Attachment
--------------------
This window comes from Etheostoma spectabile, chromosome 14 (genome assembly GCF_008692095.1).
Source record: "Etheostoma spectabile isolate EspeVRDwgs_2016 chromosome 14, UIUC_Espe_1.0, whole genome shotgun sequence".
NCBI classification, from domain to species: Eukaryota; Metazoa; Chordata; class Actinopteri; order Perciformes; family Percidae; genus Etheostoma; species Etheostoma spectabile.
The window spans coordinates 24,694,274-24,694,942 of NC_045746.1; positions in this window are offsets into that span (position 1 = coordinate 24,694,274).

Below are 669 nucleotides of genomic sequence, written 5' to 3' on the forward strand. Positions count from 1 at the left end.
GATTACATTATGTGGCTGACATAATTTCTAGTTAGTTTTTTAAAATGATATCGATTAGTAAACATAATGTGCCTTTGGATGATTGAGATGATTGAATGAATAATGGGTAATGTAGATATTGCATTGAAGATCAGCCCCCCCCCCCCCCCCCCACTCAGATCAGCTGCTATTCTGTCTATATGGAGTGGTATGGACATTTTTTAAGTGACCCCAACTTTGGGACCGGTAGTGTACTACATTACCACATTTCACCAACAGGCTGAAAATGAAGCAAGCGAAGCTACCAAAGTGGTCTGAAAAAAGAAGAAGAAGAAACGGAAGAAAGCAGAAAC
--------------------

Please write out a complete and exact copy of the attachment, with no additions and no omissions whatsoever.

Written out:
This window comes from Etheostoma spectabile, chromosome 14 (genome assembly GCF_008692095.1).
Source record: "Etheostoma spectabile isolate EspeVRDwgs_2016 chromosome 14, UIUC_Espe_1.0, whole genome shotgun sequence".
NCBI classification, from domain to species: Eukaryota; Metazoa; Chordata; class Actinopteri; order Perciformes; family Percidae; genus Etheostoma; species Etheostoma spectabile.
The window spans coordinates 24,694,274-24,694,942 of NC_045746.1; positions in this window are offsets into that span (position 1 = coordinate 24,694,274).

Below are 669 nucleotides of genomic sequence, written 5' to 3' on the forward strand. Positions count from 1 at the left end.
GATTACATTATGTGGCTGACATAATTTCTAGTTAGTTTTTTAAAATGATATCGATTAGTAAACATAATGTGCCTTTGGATGATTGAGATGATTGAATGAATAATGGGTAATGTAGATATTGCATTGAAGATCAGCCCCCCCCCCCCCCCCCCACTCAGATCAGCTGCTATTCTGTCTATATGGAGTGGTATGGACATTTTTTAAGTGACCCCAACTTTGGGACCGGTAGTGTACTACATTACCACATTTCACCAACAGGCTGAAAATGAAGCAAGCGAAGCTACCAAAGTGGTCTGAAAAAAGAAGAAGAAGAAACGGAAGAAAGCAGAAAC